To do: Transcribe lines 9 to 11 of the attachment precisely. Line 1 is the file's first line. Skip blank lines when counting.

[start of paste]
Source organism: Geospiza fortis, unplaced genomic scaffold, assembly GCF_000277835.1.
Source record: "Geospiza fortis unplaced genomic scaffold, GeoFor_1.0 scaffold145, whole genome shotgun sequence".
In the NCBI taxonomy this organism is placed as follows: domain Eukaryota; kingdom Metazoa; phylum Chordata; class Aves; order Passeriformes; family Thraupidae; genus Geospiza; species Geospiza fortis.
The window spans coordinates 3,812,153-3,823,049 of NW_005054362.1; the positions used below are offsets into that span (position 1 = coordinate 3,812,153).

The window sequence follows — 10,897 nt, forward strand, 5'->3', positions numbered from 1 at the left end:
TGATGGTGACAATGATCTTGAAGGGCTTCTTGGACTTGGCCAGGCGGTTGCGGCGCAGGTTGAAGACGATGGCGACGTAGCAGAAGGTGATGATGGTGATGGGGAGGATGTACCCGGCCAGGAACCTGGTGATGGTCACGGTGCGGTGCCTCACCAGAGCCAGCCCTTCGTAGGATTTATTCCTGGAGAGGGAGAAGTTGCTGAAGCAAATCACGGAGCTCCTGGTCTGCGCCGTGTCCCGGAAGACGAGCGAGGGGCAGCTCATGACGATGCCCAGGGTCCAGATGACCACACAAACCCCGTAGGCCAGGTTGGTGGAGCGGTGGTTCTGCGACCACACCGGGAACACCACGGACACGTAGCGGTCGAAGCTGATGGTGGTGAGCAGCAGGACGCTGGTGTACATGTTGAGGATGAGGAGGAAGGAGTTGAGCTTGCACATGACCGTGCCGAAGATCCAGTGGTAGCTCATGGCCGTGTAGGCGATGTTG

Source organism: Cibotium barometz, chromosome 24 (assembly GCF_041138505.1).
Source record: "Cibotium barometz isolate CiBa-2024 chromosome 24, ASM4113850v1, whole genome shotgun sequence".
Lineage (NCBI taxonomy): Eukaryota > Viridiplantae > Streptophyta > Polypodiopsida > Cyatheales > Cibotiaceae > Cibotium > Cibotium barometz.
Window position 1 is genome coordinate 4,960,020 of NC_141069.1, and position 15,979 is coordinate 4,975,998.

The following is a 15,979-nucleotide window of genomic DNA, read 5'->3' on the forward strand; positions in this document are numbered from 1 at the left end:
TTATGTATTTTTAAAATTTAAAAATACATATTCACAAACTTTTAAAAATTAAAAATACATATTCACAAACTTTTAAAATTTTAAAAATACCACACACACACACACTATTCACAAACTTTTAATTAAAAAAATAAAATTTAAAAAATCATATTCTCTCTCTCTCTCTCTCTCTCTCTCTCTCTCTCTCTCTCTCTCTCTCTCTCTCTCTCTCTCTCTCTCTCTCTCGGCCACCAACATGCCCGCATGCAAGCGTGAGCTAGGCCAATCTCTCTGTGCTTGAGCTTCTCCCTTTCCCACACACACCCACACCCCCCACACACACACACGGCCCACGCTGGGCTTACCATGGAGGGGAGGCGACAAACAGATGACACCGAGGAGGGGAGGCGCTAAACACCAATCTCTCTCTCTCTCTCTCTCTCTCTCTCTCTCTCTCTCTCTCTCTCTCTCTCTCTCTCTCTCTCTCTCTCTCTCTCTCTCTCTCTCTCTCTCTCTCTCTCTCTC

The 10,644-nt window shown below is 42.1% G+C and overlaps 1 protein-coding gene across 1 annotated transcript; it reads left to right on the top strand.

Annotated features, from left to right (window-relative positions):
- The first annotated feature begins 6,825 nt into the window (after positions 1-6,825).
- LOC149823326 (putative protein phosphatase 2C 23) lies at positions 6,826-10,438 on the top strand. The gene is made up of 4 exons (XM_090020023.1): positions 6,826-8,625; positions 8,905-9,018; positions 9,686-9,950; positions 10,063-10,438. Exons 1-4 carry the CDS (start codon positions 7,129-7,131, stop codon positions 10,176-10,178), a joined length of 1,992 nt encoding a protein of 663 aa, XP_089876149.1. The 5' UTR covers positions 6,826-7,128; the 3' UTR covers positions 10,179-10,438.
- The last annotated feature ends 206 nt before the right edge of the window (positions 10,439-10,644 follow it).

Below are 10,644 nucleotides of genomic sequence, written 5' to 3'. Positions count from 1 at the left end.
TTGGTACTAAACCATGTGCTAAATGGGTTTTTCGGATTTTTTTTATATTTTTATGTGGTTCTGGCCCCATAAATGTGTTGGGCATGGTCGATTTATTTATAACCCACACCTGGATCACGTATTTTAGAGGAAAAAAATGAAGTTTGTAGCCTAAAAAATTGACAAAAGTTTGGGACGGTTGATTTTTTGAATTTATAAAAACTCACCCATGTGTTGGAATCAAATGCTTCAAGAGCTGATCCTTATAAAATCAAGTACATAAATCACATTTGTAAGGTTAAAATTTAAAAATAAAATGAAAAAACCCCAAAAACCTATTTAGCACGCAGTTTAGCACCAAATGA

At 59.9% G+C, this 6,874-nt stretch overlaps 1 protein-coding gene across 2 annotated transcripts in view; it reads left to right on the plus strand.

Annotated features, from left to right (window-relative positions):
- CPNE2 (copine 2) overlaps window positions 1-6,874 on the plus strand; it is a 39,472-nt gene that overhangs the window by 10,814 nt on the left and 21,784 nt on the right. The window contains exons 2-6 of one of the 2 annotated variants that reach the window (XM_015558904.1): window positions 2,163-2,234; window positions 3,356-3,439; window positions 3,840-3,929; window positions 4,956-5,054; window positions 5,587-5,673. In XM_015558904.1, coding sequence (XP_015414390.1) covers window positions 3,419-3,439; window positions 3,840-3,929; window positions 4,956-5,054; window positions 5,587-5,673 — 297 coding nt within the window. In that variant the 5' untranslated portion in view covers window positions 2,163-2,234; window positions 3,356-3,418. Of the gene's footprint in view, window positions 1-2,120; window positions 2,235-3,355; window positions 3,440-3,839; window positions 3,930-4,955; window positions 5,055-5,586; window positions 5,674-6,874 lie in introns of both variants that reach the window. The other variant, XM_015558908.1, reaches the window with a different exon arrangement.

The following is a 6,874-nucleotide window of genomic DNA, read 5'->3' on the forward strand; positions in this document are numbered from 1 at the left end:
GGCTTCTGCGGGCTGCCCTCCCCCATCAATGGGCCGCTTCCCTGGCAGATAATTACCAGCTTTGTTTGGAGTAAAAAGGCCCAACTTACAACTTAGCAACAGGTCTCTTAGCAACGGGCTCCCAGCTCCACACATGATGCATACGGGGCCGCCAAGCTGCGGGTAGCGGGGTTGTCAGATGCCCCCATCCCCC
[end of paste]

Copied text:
Lineage (NCBI taxonomy): Eukaryota > Viridiplantae > Streptophyta > Polypodiopsida > Cyatheales > Cibotiaceae > Cibotium > Cibotium barometz.
Window position 1 is genome coordinate 4,960,020 of NC_141069.1, and position 15,979 is coordinate 4,975,998.

The following is a 15,979-nucleotide window of genomic DNA, read 5'->3' on the forward strand; positions in this document are numbered from 1 at the left end: